The Golden Goose Book by L. Leslie Brooke


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Page 1


There was once a man who had three sons, the youngest of whom was called
the Simpleton. He was laughed at and despised and neglected on all
occasions. Now it happened one day that the eldest son wanted to go into
the forest, to hew wood, and his Mother gave him a beautiful cake and a
bottle of wine to take with him, so that he might not suffer from hunger
or thirst. When he came to the wood he met a little old grey man, who,
bidding him good-day, said: "Give me a small piece of the cake in your
wallet, and let me drink a mouthful of your wine; I am so hungry and
thirsty." But the clever son answered: "If I were to give you my cake
and wine, I should have none for myself, so be off with you," and he left
the little man standing there, and walked away. Hardly had he begun to hew
down a tree, when his axe slipped and cut his arm, so that he had to go
home at once and have the wound bound up. This was the work of the little
grey man.

Thereupon the second son went into the wood, and the Mother gave him, as
she had given to the eldest, a sweet cake and a bottle of wine. The little
old man met him also, and begged for a small slice of cake and a drink of
wine. But the second son spoke out quite plainly. "What I give to you I
lose myself--be off with you," and he left the little man standing there,
and walked on. Punishment was not long in coming to him, for he had
given but two strokes at a tree when he cut his leg so badly that he had
to be carried home.

Then said the Simpleton: "Father, let me go into the forest and hew wood."
But his Father answered him: "Your brothers have done themselves much
harm, so as you understand nothing about wood-cutting you had better not
try." But the Simpleton begged for so long that at last the Father said:
"Well, go if you like; experience will soon make you wiser." To him the
Mother gave a cake, but it was made with water and had been baked in the
ashes, and with it she gave him a bottle of sour beer. When he came to the
wood the little grey man met him also, and greeted him, and said: "Give me
a slice of your cake and a drink from your bottle; I am so hungry and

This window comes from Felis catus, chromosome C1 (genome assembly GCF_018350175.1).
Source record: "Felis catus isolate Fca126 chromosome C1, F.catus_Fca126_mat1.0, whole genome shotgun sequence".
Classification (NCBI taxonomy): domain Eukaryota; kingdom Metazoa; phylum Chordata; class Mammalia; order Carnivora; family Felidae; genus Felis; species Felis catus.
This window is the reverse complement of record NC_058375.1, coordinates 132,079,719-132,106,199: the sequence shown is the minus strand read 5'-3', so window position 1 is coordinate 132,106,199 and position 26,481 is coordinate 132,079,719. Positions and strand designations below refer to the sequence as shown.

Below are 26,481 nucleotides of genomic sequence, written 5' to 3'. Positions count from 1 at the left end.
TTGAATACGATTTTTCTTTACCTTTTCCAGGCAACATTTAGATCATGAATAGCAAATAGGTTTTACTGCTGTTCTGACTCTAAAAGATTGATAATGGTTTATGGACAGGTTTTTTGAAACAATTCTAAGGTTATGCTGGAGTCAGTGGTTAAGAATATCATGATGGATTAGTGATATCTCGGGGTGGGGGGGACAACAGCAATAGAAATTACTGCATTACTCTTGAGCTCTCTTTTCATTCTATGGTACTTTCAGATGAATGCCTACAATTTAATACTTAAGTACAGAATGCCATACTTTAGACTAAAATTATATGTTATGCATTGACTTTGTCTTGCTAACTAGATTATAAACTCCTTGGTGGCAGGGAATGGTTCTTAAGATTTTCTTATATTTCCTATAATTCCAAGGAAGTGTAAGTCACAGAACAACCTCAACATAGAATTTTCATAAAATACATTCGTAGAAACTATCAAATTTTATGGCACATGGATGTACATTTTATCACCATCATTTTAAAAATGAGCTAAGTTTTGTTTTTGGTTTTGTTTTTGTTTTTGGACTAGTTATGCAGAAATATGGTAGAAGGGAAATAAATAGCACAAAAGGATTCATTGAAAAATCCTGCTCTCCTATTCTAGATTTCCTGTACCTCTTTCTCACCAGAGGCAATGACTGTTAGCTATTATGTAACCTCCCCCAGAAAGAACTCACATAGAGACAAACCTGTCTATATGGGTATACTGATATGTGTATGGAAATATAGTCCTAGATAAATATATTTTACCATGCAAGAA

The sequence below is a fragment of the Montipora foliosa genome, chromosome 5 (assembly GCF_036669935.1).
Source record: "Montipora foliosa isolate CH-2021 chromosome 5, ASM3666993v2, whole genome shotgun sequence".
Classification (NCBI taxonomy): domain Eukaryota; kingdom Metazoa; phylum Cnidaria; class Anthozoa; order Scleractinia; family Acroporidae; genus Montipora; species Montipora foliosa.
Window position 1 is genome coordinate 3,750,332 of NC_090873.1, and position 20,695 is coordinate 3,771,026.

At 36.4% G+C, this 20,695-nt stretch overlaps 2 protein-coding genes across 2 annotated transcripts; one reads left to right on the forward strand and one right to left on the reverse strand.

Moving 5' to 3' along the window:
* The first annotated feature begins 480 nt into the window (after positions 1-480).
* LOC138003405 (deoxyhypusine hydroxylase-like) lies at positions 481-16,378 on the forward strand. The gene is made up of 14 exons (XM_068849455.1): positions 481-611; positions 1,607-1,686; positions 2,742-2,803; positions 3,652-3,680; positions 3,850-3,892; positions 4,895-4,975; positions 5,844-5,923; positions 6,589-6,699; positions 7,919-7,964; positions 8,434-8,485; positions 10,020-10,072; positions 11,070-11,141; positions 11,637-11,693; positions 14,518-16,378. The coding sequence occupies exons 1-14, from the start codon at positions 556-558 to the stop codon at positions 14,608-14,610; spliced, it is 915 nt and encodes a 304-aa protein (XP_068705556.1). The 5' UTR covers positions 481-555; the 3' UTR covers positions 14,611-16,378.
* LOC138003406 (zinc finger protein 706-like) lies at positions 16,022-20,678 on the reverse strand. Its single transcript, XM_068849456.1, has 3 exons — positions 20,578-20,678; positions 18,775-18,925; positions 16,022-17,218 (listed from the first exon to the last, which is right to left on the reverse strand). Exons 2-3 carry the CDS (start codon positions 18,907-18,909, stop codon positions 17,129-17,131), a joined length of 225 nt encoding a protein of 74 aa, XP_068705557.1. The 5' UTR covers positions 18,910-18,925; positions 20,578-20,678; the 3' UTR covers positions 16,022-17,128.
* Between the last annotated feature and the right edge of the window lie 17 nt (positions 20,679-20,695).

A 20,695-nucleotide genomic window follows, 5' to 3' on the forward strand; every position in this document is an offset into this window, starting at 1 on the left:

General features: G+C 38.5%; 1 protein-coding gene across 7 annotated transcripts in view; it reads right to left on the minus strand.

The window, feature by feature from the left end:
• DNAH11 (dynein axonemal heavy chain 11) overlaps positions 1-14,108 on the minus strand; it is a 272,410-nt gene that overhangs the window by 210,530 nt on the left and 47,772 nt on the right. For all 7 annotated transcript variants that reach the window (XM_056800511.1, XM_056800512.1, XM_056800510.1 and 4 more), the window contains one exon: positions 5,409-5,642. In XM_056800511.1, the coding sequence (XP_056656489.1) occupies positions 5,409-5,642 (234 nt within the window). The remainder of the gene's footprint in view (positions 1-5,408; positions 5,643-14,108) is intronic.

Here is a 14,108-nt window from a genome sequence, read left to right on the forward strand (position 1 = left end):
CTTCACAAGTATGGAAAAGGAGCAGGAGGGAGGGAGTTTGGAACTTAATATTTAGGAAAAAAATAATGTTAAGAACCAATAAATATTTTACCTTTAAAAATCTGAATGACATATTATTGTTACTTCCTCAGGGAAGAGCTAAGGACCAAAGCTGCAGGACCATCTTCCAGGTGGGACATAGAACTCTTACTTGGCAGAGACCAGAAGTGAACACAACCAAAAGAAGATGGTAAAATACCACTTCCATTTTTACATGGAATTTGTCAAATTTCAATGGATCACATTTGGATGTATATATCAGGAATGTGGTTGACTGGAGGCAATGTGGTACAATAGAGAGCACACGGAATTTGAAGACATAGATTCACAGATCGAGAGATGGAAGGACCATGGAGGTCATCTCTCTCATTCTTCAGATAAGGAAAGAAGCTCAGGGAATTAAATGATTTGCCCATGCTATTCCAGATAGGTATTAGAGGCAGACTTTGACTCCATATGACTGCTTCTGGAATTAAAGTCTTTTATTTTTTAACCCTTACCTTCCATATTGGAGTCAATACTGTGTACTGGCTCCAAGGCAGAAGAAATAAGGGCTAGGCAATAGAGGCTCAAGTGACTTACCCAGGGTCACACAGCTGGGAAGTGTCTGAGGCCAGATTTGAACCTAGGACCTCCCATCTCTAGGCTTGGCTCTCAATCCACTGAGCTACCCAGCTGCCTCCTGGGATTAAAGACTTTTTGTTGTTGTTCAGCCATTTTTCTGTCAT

thirsty." The Simpleton replied: "I have only a cake that has been baked
in the ashes, and some sour beer, but if that will satisfy you, let us sit
down and eat together." So they sat themselves down, and as the Simpleton
held out his food it became a rich cake, and the sour beer became good
wine. So they ate and drank together, and when the meal was finished, the
little man said: "As you have a good heart and give so willingly a share
of your own, I will grant you good luck. Yonder stands an old tree; hew it
down, and in its roots you will find something." Saying this the old man
took his departure, and off went the Simpleton and cut down the tree.
When it fell, there among its roots sat a goose, with feathers of pure
gold. He lifted her out, and carried her with him to an inn where he
intended to stay the night.

Now the innkeeper had three daughters, who on seeing the goose were
curious to know what wonderful kind of a bird it could be, and longed to
have one of its golden feathers. The eldest daughter thought to herself,
"Surely a chance will come for me to pull out one of those feathers";
and so when the Simpleton had gone out, she caught the goose by the wing.
But there her hand stuck fast! Shortly afterwards the second daughter
came, as she too was longing for a golden feather. She had hardly touched
her sister, however, when she also stuck fast. And lastly came the third
daughter with the same object. At this the others cried out, "Keep off,
for goodness' sake, keep off!" But she, not understanding why they told
her to keep away, thought to herself, "If they go to the goose, why
should not I?" She sprang forward, but as she touched her sister she too
stuck fast, and pull as she might she could not get away; and thus they
had all to pass the night beside the goose.

The next morning the Simpleton took the goose under his arm and went on
his way, without troubling himself at all about the three girls who were
hanging to the bird. There they went, always running behind him, now to
the right, now to the left, whichever way he chose to go. In the middle
of the fields they met the parson, and when he saw the procession he
called out, "Shame on you, you naughty girls, why do you run after a young
fellow in this way? Come, leave go!" With this he caught the youngest by
the hand, and tried to pull her back, but when he touched her he found he
could not get away, and he too must needs run behind. Then the sexton came
along, and saw the parson following on the heels of the three girls. This
so astonished him that he called out, "Hi! Sir Parson, whither away so
fast? Do you forget that today we have a christening?" and ran after him,
and caught him by the coat, but he too remained sticking fast.

As the five now ran on, one behind the other, two labourers who were
returning from the field with their tools, came along. The parson called
out to them and begged that they would set him and the sexton free. No
sooner had they touched the sexton, than they too had to hang on, and now
there were seven running after the Simpleton and the goose.

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Books | Photos | Paul Mutton | Sun 15th Dec 2019, 21:33